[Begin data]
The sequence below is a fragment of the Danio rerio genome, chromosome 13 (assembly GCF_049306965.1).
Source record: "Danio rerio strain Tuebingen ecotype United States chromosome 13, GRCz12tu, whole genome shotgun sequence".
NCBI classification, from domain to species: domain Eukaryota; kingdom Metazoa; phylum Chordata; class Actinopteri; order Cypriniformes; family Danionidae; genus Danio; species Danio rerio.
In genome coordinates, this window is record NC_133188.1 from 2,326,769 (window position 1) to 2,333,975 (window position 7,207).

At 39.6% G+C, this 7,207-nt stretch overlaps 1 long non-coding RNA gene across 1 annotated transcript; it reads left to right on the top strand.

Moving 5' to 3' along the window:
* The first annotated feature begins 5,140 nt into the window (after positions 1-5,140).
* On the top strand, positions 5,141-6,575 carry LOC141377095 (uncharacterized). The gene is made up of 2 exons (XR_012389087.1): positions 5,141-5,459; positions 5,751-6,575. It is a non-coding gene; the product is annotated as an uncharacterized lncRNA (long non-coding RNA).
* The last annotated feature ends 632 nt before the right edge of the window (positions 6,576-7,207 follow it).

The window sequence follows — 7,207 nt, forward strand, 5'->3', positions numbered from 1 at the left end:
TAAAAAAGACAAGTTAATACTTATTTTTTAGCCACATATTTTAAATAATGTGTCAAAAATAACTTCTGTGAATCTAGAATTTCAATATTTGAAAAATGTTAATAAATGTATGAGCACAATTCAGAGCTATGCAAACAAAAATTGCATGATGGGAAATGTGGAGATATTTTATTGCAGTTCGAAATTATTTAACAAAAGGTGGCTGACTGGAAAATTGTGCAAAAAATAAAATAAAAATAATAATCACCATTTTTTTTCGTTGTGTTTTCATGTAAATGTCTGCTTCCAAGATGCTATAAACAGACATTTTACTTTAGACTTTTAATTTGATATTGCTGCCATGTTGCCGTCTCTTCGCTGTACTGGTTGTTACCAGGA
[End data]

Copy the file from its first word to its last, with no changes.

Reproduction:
The sequence below is a fragment of the Danio rerio genome, chromosome 13 (assembly GCF_049306965.1).
Source record: "Danio rerio strain Tuebingen ecotype United States chromosome 13, GRCz12tu, whole genome shotgun sequence".
NCBI classification, from domain to species: domain Eukaryota; kingdom Metazoa; phylum Chordata; class Actinopteri; order Cypriniformes; family Danionidae; genus Danio; species Danio rerio.
In genome coordinates, this window is record NC_133188.1 from 2,326,769 (window position 1) to 2,333,975 (window position 7,207).

At 39.6% G+C, this 7,207-nt stretch overlaps 1 long non-coding RNA gene across 1 annotated transcript; it reads left to right on the top strand.

Moving 5' to 3' along the window:
* The first annotated feature begins 5,140 nt into the window (after positions 1-5,140).
* On the top strand, positions 5,141-6,575 carry LOC141377095 (uncharacterized). The gene is made up of 2 exons (XR_012389087.1): positions 5,141-5,459; positions 5,751-6,575. It is a non-coding gene; the product is annotated as an uncharacterized lncRNA (long non-coding RNA).
* The last annotated feature ends 632 nt before the right edge of the window (positions 6,576-7,207 follow it).

The window sequence follows — 7,207 nt, forward strand, 5'->3', positions numbered from 1 at the left end:
TAAAAAAGACAAGTTAATACTTATTTTTTAGCCACATATTTTAAATAATGTGTCAAAAATAACTTCTGTGAATCTAGAATTTCAATATTTGAAAAATGTTAATAAATGTATGAGCACAATTCAGAGCTATGCAAACAAAAATTGCATGATGGGAAATGTGGAGATATTTTATTGCAGTTCGAAATTATTTAACAAAAGGTGGCTGACTGGAAAATTGTGCAAAAAATAAAATAAAAATAATAATCACCATTTTTTTTCGTTGTGTTTTCATGTAAATGTCTGCTTCCAAGATGCTATAAACAGACATTTTACTTTAGACTTTTAATTTGATATTGCTGCCATGTTGCCGTCTCTTCGCTGTACTGGTTGTTACCAGGA